We love trout! Here are a few of the reasons why:
- They look fantastically varied and beautiful. No two trout are identical and the colours and spotting patterns vary enormously even within one section of river. From the silver of sea trout to the thousands of tiny black spots on trout from the River Eden to a yellow bellied trout from a peaty loch, every trout is different.
- They are remarkably adaptable. Some go to sea, or live in lakes, or in tiny mountain streams, in rural and urban rivers all over the UK and Ireland. They arrived as sea trout after the last ice age and explored our rivers. Some became river and lake residents, others kept the sea-going habit.
In biological terms, Salmo trutta, is an extremely diverse species in terms of behaviour, physiology, genetics and morphology.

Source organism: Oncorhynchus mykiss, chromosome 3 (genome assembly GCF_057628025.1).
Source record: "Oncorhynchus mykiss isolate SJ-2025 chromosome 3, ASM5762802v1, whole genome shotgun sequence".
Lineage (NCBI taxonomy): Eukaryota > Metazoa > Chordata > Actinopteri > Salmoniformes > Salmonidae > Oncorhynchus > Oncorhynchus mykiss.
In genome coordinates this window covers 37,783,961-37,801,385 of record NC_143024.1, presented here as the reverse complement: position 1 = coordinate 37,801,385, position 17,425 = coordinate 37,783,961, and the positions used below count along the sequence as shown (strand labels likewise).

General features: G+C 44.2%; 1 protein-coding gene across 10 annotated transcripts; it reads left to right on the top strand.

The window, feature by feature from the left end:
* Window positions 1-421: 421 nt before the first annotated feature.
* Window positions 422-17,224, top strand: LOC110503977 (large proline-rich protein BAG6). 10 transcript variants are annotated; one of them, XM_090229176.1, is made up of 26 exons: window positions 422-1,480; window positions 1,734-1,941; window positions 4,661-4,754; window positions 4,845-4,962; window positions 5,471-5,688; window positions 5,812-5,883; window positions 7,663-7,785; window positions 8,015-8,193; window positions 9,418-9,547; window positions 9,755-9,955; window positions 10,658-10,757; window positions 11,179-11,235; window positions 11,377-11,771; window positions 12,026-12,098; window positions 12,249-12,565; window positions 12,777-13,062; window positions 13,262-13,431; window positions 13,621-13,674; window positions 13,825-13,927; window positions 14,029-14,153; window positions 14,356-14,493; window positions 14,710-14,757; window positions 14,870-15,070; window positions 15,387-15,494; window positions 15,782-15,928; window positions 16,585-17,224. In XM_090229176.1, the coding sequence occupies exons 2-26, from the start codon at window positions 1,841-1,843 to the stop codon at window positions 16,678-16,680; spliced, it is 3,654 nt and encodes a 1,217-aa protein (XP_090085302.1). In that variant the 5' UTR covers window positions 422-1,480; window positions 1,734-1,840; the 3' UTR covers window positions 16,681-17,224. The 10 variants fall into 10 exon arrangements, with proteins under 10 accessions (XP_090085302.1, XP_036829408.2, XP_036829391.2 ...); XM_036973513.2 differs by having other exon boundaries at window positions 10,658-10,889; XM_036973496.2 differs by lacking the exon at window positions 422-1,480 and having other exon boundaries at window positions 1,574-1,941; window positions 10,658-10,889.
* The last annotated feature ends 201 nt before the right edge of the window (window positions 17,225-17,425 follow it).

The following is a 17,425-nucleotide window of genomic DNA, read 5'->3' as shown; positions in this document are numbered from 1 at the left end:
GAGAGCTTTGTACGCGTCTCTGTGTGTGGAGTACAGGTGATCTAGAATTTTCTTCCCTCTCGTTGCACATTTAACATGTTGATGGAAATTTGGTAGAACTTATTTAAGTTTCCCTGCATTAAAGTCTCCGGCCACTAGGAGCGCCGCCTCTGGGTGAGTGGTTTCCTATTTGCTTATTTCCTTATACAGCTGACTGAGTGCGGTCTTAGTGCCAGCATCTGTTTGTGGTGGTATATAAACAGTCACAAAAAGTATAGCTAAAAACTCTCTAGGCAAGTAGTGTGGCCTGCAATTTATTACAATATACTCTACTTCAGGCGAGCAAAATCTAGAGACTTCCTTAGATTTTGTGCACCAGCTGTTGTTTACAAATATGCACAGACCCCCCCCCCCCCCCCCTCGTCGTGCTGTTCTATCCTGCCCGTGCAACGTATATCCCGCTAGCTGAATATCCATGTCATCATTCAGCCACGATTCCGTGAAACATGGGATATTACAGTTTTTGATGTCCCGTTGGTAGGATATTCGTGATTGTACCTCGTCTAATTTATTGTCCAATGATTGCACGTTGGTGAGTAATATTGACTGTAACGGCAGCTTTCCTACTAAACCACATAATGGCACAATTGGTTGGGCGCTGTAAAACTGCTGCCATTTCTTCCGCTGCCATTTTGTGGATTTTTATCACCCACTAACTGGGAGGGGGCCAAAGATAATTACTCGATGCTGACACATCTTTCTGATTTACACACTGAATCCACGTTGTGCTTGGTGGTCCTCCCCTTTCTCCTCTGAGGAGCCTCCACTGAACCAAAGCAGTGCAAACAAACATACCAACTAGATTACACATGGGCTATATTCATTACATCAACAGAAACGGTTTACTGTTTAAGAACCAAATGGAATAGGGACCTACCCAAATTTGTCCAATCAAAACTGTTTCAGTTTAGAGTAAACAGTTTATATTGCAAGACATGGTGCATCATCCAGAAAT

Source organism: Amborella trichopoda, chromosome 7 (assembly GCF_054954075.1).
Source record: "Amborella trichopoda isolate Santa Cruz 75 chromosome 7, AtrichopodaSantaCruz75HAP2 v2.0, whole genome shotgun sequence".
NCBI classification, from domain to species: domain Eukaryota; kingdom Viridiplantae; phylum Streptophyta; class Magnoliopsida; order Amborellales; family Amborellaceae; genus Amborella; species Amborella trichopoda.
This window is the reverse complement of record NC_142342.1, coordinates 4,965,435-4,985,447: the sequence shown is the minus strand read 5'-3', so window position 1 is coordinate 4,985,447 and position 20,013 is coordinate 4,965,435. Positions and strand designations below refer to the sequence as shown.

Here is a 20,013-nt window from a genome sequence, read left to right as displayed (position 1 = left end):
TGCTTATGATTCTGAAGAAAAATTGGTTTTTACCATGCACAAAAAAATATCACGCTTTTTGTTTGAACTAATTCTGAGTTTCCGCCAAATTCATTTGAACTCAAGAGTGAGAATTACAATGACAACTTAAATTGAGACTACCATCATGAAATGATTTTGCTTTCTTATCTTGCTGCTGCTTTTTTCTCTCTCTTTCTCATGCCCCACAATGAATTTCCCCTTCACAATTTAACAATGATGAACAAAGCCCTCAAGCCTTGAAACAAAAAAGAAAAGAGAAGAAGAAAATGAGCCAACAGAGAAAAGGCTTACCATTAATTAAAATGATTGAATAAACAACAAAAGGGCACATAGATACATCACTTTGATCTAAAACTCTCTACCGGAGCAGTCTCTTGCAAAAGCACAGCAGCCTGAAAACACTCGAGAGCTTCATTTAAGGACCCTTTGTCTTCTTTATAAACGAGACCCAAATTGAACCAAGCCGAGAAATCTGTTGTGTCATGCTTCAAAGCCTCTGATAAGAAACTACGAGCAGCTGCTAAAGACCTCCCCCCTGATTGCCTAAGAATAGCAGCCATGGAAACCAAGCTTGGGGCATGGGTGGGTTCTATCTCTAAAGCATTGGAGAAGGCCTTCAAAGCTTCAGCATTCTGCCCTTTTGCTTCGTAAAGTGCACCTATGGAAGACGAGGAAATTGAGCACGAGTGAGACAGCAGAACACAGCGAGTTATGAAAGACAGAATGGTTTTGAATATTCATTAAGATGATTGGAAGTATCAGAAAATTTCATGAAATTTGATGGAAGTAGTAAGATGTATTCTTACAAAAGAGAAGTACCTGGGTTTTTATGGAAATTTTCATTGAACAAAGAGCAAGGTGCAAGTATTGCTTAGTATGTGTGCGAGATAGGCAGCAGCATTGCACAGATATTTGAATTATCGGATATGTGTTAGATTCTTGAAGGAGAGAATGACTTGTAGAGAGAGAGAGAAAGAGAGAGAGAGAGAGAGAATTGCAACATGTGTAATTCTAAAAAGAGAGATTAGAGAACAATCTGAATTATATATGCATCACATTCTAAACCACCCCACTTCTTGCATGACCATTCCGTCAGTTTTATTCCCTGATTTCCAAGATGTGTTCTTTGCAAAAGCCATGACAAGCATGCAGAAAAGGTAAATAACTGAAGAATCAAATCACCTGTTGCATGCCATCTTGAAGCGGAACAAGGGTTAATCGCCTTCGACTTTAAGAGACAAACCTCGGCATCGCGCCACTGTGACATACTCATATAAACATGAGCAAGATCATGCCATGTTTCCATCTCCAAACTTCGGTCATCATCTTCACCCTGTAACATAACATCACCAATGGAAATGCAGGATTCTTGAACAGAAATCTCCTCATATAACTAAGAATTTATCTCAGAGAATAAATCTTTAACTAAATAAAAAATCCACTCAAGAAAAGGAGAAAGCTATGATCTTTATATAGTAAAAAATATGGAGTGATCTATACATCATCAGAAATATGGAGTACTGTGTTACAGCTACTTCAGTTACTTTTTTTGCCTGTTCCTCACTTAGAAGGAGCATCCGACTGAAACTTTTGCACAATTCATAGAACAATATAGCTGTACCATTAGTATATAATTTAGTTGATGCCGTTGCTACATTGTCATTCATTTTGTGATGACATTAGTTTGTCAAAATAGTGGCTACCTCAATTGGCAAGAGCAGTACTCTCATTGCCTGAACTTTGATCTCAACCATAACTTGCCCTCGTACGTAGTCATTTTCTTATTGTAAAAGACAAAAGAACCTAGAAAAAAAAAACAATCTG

- Trout are a clear indicator of whether or not a river or lake is a healthy environment. If trout can thrive, then the water quality, water quantity and habitat are in good shape. If they are struggling, or absent, then one of those things is going wrong.
- Understanding trout takes you into a magical world beneath the surface of the river, to understand the (often very beautiful) invertebrates that trout eat and the other creatures like otters that eat trout.
- Understanding trout leads you to understand how a river, the river-banks and the wider catchment affect trout, in particular the ecology and food webs and the way land is used.
Click the links below to go to more information on our favourite fish!
General introduction including how to see trout, trout diversity, and what trout eat.
100 fascinating ‘bite sized’ facts about trout.
Trout lifecycle including a poster to download.
Trout with different life strategies: sea trout, brown trout and ferox trout.
Wild trout fishing, and some very important advice on how to catch and release trout unharmed and lots of information about how and where to fish for trout.
The effect of stocking farmed fish into a river